Just one day after the North Texas Municipal Water District assured its customers that its drinking water meets state standards and is absolutely safe, more people are raising questions.
Dr. Zacariah Hildenbrand, with the University of Texas-Arlington's Collaborative Laboratory of Environmental Analysis and Remediation, says a post by activist Erin Brockovich wasn't the first thing to alert him to concerns.
"What we believe is going on there is that these municipal water suppliers are hitting their water with a lot of chlorine, which is one way to kill bacteria," Hildenbrand said.
But similar to allegations made by Brockovich, Hildenbrand says chlorine isn't effective at killing all pathogenic bacteria. That's why they both believe too many disinfection byproducts get left behind.
In addition to a strong chlorine scent, he says the incomplete removal of that bacteria leads to gastrointestinal issues and skin irritations.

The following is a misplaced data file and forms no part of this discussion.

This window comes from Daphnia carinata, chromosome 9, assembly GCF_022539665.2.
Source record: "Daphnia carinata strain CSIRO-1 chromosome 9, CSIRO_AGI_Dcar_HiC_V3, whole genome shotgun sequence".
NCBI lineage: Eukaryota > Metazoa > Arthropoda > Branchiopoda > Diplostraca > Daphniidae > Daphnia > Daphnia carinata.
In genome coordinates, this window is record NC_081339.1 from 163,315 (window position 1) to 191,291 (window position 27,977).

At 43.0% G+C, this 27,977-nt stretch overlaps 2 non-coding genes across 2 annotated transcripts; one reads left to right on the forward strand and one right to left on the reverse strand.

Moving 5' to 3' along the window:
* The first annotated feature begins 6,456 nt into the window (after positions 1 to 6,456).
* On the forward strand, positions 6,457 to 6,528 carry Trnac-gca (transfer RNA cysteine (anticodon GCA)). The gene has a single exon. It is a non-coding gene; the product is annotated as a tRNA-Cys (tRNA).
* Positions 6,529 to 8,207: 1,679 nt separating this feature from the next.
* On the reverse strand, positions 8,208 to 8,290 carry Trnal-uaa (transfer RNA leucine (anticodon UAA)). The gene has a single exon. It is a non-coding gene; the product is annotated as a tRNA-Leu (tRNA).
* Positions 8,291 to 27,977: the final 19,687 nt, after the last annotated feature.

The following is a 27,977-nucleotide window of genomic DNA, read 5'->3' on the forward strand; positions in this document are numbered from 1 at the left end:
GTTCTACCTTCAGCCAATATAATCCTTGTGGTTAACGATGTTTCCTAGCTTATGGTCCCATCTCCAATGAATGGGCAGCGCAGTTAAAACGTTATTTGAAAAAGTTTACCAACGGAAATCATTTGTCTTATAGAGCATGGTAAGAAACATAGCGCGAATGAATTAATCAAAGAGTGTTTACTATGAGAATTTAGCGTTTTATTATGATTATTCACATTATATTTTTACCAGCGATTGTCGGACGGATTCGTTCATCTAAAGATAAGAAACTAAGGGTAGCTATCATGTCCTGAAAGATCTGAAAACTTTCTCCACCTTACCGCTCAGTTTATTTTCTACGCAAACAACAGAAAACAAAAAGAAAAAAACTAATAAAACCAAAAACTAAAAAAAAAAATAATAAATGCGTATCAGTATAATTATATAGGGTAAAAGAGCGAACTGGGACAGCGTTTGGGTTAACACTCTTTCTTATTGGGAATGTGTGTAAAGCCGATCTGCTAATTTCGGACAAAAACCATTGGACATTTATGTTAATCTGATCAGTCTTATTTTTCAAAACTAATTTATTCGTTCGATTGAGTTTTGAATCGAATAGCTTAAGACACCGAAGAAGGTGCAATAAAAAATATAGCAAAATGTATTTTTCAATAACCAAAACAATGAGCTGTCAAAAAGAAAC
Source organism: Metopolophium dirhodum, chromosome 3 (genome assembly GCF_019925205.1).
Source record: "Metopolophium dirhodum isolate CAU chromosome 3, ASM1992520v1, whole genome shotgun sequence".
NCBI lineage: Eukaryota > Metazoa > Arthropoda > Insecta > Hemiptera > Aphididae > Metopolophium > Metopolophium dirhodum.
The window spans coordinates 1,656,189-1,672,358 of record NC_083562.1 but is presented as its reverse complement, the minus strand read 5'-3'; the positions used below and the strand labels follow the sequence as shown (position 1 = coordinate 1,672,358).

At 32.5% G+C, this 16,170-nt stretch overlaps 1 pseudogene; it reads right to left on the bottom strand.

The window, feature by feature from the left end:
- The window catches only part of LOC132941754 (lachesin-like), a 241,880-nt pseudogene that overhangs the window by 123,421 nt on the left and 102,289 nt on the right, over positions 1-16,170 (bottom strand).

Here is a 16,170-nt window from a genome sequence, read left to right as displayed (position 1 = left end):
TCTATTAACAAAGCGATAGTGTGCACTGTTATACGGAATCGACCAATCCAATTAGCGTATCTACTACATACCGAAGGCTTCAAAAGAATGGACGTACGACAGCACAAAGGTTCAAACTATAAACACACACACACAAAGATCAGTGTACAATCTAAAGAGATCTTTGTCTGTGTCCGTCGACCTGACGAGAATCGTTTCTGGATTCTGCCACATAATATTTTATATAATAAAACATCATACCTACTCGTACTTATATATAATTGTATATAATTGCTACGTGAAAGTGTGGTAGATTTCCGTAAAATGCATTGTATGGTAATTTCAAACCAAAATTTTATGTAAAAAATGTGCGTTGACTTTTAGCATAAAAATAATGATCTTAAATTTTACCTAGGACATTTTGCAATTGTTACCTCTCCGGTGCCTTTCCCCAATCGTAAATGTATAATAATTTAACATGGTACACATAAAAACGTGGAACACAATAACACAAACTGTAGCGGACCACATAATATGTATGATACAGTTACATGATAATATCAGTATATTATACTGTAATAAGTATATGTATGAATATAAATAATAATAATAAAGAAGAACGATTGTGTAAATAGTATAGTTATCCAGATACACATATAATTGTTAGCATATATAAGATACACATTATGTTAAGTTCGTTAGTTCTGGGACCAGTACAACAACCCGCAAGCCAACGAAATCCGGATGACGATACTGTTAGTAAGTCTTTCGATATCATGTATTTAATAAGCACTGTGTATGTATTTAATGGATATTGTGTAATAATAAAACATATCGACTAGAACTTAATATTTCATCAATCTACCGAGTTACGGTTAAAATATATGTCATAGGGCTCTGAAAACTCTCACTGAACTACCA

"The reason this hasn't been a bigger issue or that there hasn't been more news coverage of this is that under the current water standards, either by the state of Texas or the federal standards, you're only required to test for a certain number of bacteria," Hildenbrand said.
He says using new technology, his team has tested for that bacteria and believes its prevalent in several water supplies across the state.
"There should be concern to this," Hildenbrand said. "It really makes me wonder if chlorination protocols, especially in the United States, are actually effective against all of the microbes we're seeing in the water. We really need to dive in and see exactly what's going on here."
The North Texas Municipal Water District will join Plano City Council to discuss water testing and water quality during Tuesday's council meeting.